The Broader Military Roadmap
While Libya, Syria and Iran are part of the military roadmap, this strategic deployment if it were to be carried out would also threaten China and Russia. Both countries have investment, trade as well as military cooperation agreements with Syria and Iran. Iran has observer status in the Shanghai Cooperation Organization (SCO).
Escalation is part of the military agenda. Since 2005, the US and its allies, including America’s NATO partners and Israel, have been involved in the extensive deployment and stockpiling of advanced weapons systems. The air defense systems of the US, NATO member countries and Israel are fully integrated.
The Role of Israel and Turkey
Both Ankara and Tel Aviv are involved in supporting an armed insurgency. These endeavors are coordinated between the two governments and their intelligence agencies.
Israel’s Mossad, according to reports, has provided covert support to radical Salafi terrorist groups, which became active in Southern Syria at the outset of the protest movement in Daraa in mid-March. Reports suggest that financing for the Salafi insurgency is coming from Saudi Arabia. (See Syrian army closes in on Damascus suburbs, The Irish Times, May 10, 2011).
The Turkish government of Prime Minister Recep Tayyib Erdogan is supporting Syrian opposition groups in exile while also backing the armed rebels of the Muslim Brotherhood in Northern Syria.
Both the Syrian Muslim Brotherhood (MB) (whose leadership is in exile in the UK) and the banned Hizb ut-Tahrir (the Party of Liberation) are behind the insurrection. Both organizations are supported by Britain’s MI6. The avowed objective of both MB and Hizb-ut Tahir is ultimately to destabilize Syria’s secular State. (See Michel Chossudovsky, SYRIA: Who is Behind The Protest Movement? Fabricating a Pretext for a US-NATO “Humanitarian Intervention”, Global Research, May 3, 2011).
In June, Turkish troops crossed the border into northern Syria, officially to come to the rescue of Syrian refugees. The government of Bashar Al Assad accused Turkey of directly supporting the incursion of rebel forces into northern Syria:
“A rebel force of up to 500 fighters attacked a Syrian Army position on June 4 in northern Syria. They said the target, a garrison of Military Intelligence, was captured in a 36-hour assault in which 72 soldiers were killed in Jisr Al Shoughour, near the border with Turkey.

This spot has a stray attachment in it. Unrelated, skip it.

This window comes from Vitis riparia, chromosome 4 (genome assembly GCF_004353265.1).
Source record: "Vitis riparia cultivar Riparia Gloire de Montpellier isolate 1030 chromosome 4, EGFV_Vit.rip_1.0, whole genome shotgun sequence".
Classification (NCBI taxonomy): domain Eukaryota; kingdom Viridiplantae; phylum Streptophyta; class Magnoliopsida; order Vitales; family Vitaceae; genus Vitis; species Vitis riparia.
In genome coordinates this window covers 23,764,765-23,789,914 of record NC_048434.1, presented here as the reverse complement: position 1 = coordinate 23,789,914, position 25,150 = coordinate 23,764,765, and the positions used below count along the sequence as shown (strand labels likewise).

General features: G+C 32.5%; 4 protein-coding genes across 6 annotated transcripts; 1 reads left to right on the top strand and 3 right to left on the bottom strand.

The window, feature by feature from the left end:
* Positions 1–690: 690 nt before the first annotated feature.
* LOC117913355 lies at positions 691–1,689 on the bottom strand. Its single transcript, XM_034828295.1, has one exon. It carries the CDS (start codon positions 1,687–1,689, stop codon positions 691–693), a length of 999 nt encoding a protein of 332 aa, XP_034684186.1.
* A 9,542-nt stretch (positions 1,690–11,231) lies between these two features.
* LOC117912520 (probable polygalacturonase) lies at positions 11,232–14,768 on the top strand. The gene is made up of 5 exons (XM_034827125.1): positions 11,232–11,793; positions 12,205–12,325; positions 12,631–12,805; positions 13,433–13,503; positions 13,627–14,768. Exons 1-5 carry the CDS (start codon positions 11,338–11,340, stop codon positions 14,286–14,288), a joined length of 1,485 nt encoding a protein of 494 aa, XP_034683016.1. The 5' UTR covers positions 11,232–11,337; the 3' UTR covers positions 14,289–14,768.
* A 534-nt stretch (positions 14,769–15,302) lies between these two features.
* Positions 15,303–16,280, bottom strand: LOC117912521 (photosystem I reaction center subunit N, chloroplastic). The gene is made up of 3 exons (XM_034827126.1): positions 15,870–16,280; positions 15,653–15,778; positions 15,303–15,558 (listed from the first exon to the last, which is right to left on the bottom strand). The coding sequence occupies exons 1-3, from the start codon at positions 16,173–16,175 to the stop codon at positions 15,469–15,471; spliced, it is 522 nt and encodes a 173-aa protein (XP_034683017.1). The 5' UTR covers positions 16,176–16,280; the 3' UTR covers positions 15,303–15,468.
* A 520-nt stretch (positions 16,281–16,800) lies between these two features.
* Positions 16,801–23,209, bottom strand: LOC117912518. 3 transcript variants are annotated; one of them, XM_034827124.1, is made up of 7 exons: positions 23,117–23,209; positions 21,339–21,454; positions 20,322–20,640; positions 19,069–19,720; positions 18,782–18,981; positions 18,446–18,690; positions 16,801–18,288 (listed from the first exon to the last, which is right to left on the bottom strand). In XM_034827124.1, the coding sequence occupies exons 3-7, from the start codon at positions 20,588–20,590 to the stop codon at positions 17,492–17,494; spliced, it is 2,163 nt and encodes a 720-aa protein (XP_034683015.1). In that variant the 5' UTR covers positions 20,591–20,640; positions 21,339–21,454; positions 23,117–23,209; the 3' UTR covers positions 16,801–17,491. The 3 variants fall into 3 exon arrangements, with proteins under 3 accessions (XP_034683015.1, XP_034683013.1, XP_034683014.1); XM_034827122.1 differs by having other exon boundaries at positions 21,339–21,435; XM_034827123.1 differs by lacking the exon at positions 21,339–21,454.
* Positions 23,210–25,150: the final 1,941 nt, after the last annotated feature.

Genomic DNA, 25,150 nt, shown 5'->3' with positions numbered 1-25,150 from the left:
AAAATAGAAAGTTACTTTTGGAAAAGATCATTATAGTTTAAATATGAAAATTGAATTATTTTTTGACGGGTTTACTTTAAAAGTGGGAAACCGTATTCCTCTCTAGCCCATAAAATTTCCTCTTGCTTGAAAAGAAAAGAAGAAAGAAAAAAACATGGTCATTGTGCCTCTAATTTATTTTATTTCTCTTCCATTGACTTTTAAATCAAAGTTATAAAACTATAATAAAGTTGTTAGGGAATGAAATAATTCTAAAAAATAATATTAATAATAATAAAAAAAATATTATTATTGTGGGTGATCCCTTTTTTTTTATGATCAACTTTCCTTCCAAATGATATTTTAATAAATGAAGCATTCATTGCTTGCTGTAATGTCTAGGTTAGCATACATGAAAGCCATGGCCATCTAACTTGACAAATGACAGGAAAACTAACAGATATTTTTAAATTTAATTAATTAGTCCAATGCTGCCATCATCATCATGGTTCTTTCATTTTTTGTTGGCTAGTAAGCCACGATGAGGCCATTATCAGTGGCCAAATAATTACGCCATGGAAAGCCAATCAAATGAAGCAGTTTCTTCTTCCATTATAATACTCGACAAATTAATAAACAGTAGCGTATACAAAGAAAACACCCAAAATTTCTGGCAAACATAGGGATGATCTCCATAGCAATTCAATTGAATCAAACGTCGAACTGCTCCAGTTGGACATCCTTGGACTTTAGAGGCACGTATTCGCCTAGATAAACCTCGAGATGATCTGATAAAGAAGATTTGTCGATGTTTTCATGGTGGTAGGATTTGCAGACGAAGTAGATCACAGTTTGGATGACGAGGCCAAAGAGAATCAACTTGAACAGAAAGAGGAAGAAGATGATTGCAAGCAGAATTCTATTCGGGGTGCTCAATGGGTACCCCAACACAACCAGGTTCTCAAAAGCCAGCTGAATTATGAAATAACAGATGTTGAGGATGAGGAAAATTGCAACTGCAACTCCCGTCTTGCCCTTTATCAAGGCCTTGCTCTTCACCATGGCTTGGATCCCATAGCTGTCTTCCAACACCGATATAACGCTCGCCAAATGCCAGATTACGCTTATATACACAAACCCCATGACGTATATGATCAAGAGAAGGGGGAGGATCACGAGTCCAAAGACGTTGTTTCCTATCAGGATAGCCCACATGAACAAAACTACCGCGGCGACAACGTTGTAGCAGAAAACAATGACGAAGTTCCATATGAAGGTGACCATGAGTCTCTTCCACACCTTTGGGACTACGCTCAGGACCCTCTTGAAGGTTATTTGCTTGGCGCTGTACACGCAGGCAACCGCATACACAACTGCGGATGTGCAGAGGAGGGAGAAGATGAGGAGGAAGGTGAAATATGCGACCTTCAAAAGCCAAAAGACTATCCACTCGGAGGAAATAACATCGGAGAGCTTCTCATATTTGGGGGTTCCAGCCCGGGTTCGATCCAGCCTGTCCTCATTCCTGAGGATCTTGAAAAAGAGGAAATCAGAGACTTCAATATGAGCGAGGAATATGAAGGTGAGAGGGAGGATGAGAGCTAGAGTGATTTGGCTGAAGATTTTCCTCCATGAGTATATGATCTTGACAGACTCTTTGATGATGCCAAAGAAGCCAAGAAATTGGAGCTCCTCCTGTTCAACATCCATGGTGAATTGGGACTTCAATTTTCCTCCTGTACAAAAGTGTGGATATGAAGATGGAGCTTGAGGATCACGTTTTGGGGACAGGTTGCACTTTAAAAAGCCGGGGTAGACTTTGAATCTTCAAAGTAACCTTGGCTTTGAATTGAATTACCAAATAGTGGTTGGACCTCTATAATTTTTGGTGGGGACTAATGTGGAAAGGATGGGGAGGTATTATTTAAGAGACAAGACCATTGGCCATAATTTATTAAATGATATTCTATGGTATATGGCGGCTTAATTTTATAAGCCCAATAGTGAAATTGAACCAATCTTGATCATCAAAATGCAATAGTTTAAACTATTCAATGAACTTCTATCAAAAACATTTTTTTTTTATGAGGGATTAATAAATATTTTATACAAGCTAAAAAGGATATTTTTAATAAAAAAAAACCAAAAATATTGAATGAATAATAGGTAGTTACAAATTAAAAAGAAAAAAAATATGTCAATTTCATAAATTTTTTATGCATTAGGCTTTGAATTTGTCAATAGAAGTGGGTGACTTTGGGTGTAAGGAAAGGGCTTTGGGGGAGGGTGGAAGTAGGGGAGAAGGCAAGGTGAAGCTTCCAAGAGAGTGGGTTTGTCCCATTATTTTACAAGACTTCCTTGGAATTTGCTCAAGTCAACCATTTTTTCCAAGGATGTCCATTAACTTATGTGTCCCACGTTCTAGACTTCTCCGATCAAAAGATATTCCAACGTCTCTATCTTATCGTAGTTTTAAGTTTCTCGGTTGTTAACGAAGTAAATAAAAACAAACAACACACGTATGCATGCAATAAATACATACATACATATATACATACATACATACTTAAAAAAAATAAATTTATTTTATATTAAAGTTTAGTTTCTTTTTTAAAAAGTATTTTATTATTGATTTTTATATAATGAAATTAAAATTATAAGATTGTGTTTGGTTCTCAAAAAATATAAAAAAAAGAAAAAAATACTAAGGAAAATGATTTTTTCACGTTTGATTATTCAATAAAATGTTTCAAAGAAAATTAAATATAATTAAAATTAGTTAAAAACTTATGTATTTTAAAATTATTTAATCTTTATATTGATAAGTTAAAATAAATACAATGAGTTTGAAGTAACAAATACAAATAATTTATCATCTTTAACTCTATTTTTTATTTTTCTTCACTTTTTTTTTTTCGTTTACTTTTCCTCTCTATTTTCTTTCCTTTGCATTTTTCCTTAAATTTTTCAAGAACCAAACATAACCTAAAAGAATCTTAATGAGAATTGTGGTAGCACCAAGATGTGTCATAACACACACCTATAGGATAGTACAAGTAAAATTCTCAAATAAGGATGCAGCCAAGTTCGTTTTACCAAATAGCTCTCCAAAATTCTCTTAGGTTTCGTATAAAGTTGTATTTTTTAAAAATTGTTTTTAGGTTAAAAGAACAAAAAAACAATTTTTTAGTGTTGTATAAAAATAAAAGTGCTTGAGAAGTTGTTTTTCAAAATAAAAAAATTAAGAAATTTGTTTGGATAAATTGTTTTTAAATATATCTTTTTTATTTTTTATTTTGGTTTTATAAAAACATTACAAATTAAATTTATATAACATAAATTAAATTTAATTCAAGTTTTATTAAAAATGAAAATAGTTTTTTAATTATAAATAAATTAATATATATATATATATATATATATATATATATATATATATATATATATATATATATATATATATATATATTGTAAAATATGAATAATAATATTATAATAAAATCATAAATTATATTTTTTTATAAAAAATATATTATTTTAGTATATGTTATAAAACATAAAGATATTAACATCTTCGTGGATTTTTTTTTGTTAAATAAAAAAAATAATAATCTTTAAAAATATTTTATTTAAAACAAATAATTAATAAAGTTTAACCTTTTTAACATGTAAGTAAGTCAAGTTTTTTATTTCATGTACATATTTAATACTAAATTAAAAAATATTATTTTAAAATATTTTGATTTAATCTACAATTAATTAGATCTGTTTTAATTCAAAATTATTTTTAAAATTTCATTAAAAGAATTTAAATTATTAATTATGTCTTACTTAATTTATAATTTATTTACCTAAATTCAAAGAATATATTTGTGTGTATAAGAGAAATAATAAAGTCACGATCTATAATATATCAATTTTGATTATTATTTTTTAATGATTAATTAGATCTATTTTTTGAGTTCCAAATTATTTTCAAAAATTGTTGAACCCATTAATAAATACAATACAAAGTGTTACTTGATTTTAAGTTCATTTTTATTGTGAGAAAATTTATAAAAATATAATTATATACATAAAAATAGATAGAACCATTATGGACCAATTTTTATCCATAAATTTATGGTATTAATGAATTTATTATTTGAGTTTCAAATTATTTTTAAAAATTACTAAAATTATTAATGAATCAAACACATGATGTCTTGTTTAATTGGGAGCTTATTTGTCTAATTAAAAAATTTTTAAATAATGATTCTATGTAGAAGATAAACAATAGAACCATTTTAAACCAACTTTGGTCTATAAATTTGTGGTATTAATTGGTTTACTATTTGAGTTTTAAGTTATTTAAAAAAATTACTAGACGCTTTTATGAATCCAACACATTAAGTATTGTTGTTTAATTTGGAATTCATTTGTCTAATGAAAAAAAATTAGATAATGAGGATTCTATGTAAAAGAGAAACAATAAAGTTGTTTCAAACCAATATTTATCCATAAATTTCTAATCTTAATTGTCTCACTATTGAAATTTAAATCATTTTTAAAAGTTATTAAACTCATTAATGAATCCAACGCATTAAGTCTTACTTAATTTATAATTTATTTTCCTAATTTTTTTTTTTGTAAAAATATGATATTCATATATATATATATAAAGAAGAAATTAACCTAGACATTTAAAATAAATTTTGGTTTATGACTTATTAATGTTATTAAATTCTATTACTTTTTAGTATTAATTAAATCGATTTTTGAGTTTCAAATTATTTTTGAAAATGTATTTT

“We found that the criminals [rebel fighters] were using weapons from Turkey, and this is very worrisome,” an official said.
This marked the first time that the Assad regime has accused Turkey of helping the revolt. … Officials said the rebels drove the Syrian Army from Jisr Al Shoughour and then took over the town. They said government buildings were looted and torched before another Assad force arrived. …
A Syrian officer who conducted the tour said the rebels in Jisr Al Shoughour consisted of Al Qaida-aligned fighters. He said the rebels employed a range of Turkish weapons and ammunition but did not accuse the Ankara government of supplying the equipment.” (Syria’s Assad accuses Turkey of arming rebels, TR Defence, Jun 25 2011)
Denied by the Western media, foreign support to Islamist insurgents, which have “infiltrated the protest movement”, is, nonetheless, confirmed by Western intelligence sources. According to former MI6 officer Alistair Crooke (and high level EU adviser): “two important forces behind events [in Syria] are Sunni radicals and Syrian exile groups in France and the US. He said the radicals follow the teaching of Abu Musab Zarqawi, a late Jordanian Islamist, who aimed to create a Sunni emirate in Jordan, Lebanon, Palestine and Syria called Bilad a-Sham. They are experienced urban guerillas who fought in Iraq and have outside finance. They infilitrate protests to attack Assad forces, as in Jisr al-Shagour in June, where they inflicted heavy casualties.” (Andrew Rettman, Blueprint For NATO Attack On Syria Revealed, Global Research, August 11, 2011, emphasis added).
The former MI6 official also confirms that Israel and the US are supporting and financing the terrorists: “Crooke said the exile groups aim to topple the anti-Israeli [Syrian] regime. They are funded and trained by the US and have links to Israel. They pay Sunni tribal chiefs to put people on the streets, work with NGOs to feed uncorroborated stories of atrocities to Western media and co-operate with radicals in the hope that escalating violence will justify Nato intervention.” (Ibid, emphasis added).
Political factions within Lebanon are also involved. Lebanese intelligence has confirmed the covert shipment of assault rifles and automatic weapons to Salafi fighters. The shipment was carried out by Saudi-backed Lebanese politicians.
The Israel-Turkey Military Cooperation Agreement
Israel and Turkey have a military cooperation agreement which pertains in a very direct way to Syria as well to the strategic Lebanese-Syrian Eastern Mediterranean coastline (including the gas reserves off the coast of Lebanon and pipeline routes).